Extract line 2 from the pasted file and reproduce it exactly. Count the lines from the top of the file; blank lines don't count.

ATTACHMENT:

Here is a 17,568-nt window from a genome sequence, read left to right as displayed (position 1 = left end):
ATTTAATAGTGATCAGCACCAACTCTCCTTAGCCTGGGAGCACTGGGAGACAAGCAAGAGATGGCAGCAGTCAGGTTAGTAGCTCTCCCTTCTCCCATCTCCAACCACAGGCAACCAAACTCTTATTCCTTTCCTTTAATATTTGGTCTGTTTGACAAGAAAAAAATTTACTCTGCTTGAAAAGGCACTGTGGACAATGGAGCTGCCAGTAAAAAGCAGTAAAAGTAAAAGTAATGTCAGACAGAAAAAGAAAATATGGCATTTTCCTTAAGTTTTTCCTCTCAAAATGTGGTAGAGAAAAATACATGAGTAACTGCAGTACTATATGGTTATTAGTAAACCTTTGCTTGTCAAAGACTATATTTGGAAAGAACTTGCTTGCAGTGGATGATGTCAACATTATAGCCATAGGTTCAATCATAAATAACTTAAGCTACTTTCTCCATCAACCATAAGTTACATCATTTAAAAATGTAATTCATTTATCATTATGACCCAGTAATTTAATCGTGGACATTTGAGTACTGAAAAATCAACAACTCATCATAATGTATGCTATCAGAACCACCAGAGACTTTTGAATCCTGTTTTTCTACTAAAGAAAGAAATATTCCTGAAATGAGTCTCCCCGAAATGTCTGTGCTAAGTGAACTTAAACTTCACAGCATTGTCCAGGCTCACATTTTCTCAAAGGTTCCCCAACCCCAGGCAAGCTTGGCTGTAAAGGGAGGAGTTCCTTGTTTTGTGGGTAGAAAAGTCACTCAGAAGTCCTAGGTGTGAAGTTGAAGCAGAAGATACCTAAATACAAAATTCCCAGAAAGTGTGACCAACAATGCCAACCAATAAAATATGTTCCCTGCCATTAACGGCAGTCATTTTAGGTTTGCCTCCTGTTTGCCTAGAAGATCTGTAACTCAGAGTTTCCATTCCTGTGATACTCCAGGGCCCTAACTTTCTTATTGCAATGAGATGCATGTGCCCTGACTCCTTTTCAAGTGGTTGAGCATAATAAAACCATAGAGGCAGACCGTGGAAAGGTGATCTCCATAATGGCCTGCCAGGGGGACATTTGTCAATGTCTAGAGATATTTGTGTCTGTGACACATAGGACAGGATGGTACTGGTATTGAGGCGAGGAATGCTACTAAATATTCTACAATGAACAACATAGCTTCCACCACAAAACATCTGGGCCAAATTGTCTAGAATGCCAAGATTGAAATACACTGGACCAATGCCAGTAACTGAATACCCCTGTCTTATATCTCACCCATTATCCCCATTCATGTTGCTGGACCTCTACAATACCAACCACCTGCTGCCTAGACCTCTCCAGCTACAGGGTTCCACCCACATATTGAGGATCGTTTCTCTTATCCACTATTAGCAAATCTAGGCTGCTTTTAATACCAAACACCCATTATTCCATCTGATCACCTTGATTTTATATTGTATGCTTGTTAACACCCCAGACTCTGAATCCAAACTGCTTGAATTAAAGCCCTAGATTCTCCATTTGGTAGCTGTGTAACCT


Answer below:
ATTTAATAGTGATCAGCACCAACTCTCCTTAGCCTGGGAGCACTGGGAGACAAGCAAGAGATGGCAGCAGTCAGGTTAGTAGCTCTCCCTTCTCCCATCTCCAACCACAGGCAACCAAACTCTTATTCCTTTCCTTTAATATTTGGTCTGTTTGACAAGAAAAAAATTTACTCTGCTTGAAAAGGCACTGTGGACAATGGAGCTGCCAGTAAAAAGCAGTAAAAGTAAAAGTAATGTCAGACAGAAAAAGAAAATATGGCATTTTCCTTAAGTTTTTCCTCTCAAAATGTGGTAGAGAAAAATACATGAGTAACTGCAGTACTATATGGTTATTAGTAAACCTTTGCTTGTCAAAGACTATATTTGGAAAGAACTTGCTTGCAGTGGATGATGTCAACATTATAGCCATAGGTTCAATCATAAATAACTTAAGCTACTTTCTCCATCAACCATAAGTTACATCATTTAAAAATGTAATTCATTTATCATTATGACCCAGTAATTTAATCGTGGACATTTGAGTACTGAAAAATCAACAACTCATCATAATGTATGCTATCAGAACCACCAGAGACTTTTGAATCCTGTTTTTCTACTAAAGAAAGAAATATTCCTGAAATGAGTCTCCCCGAAATGTCTGTGCTAAGTGAACTTAAACTTCACAGCATTGTCCAGGCTCACATTTTCTCAAAGGTTCCCCAACCCCAGGCAAGCTTGGCTGTAAAGGGAGGAGTTCCTTGTTTTGTGGGTAGAAAAGTCACTCAGAAGTCCTAGGTGTGAAGTTGAAGCAGAAGATACCTAAATACAAAATTCCCAGAAAGTGTGACCAACAATGCCAACCAATAAAATATGTTCCCTGCCATTAACGGCAGTCATTTTAGGTTTGCCTCCTGTTTGCCTAGAAGATCTGTAACTCAGAGTTTCCATTCCTGTGATACTCCAGGGCCCTAACTTTCTTATTGCAATGAGATGCATGTGCCCTGACTCCTTTTCAAGTGGTTGAGCATAATAAAACCATAGAGGCAGACCGTGGAAAGGTGATCTCCATAATGGCCTGCCAGGGGGACATTTGTCAATGTCTAGAGATATTTGTGTCTGTGACACATAGGACAGGATGGTACTGGTATTGAGGCGAGGAATGCTACTAAATATTCTACAATGAACAACATAGCTTCCACCACAAAACATCTGGGCCAAATTGTCTAGAATGCCAAGATTGAAATACACTGGACCAATGCCAGTAACTGAATACCCCTGTCTTATATCTCACCCATTATCCCCATTCATGTTGCTGGACCTCTACAATACCAACCACCTGCTGCCTAGACCTCTCCAGCTACAGGGTTCCACCCACATATTGAGGATCGTTTCTCTTATCCACTATTAGCAAATCTAGGCTGCTTTTAATACCAAACACCCATTATTCCATCTGATCACCTTGATTTTATATTGTATGCTTGTTAACACCCCAGACTCTGAATCCAAACTGCTTGAATTAAAGCCCTAGATTCTCCATTTGGTAGCTGTGTAACCT